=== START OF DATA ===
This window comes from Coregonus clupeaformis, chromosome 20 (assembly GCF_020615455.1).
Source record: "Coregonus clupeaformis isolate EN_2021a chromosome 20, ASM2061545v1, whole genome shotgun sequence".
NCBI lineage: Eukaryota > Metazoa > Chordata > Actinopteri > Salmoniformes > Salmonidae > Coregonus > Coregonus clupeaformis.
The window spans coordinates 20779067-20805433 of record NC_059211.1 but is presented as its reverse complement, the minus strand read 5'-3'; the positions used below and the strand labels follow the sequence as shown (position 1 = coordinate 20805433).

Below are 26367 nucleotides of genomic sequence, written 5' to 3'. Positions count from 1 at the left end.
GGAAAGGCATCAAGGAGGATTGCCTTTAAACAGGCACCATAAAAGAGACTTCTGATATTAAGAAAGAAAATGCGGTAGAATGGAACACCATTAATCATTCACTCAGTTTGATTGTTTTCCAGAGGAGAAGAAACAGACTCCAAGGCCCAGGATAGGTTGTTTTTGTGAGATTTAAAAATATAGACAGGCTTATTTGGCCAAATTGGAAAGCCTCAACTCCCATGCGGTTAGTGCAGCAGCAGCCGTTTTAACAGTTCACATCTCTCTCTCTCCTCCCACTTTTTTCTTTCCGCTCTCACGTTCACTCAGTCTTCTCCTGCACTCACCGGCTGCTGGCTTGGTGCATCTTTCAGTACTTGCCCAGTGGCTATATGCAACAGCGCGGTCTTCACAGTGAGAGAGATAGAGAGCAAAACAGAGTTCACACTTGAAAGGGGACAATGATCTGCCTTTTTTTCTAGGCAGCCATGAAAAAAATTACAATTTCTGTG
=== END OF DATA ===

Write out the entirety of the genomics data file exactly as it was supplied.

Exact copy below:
This window comes from Coregonus clupeaformis, chromosome 20 (assembly GCF_020615455.1).
Source record: "Coregonus clupeaformis isolate EN_2021a chromosome 20, ASM2061545v1, whole genome shotgun sequence".
NCBI lineage: Eukaryota > Metazoa > Chordata > Actinopteri > Salmoniformes > Salmonidae > Coregonus > Coregonus clupeaformis.
The window spans coordinates 20779067-20805433 of record NC_059211.1 but is presented as its reverse complement, the minus strand read 5'-3'; the positions used below and the strand labels follow the sequence as shown (position 1 = coordinate 20805433).

Below are 26367 nucleotides of genomic sequence, written 5' to 3'. Positions count from 1 at the left end.
GGAAAGGCATCAAGGAGGATTGCCTTTAAACAGGCACCATAAAAGAGACTTCTGATATTAAGAAAGAAAATGCGGTAGAATGGAACACCATTAATCATTCACTCAGTTTGATTGTTTTCCAGAGGAGAAGAAACAGACTCCAAGGCCCAGGATAGGTTGTTTTTGTGAGATTTAAAAATATAGACAGGCTTATTTGGCCAAATTGGAAAGCCTCAACTCCCATGCGGTTAGTGCAGCAGCAGCCGTTTTAACAGTTCACATCTCTCTCTCTCCTCCCACTTTTTTCTTTCCGCTCTCACGTTCACTCAGTCTTCTCCTGCACTCACCGGCTGCTGGCTTGGTGCATCTTTCAGTACTTGCCCAGTGGCTATATGCAACAGCGCGGTCTTCACAGTGAGAGAGATAGAGAGCAAAACAGAGTTCACACTTGAAAGGGGACAATGATCTGCCTTTTTTTCTAGGCAGCCATGAAAAAAATTACAATTTCTGTG